(d) Minimize the burden of the collection of information on those who are to respond, including, through the use of appropriate automated, electronic, mechanical, or other technological collection techniques or other forms of information technology, e.g., permitting electronic submission of responses; and

    (e) Assess information collection costs.

    To request additional information on the proposed project or to obtain a copy of the information collection plan and instruments, call (404) 639-7570 or send an email to omb@cdc.gov. Direct written comments and/or suggestions regarding the items contained in this notice to the Attention: CDC Desk Officer, Office of Management and Budget, 725 17th Street NW, Washington, DC 20503 or by fax to (202) 395-5806. Provide written comments within 30 days of notice publication.

    Proposed Project

    Paul Coverdell National Acute Stroke Program (PCNASP) (OMB No. 0920-1108, exp. 03/31/2019)—Reinstatement with Change—National Center for Chronic Disease Prevention and Health Promotion (NCCDPHP), Centers for Disease Control and Prevention (CDC).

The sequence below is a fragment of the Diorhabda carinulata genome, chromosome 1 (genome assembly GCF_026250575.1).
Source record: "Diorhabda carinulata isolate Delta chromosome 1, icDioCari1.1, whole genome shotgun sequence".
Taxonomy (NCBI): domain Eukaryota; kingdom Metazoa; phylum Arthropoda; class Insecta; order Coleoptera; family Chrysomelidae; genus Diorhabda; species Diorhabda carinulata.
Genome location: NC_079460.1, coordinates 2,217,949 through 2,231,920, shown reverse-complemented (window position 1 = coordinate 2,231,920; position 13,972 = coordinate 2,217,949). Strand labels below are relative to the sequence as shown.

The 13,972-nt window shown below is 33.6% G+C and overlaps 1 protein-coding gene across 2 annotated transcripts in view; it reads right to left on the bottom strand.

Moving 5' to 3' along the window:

Background and Brief Description

    Stroke is the fifth leading cause of death in the United States and results in approximately 145,000 deaths per year. Additionally, approximately 800,000 stroke events are reported each year, including approximately 185,000 recurrent strokes. However, many strokes are preventable, and patient outcomes can be improved through coordinated care that begins at stroke onset and is delivered in a timely manner.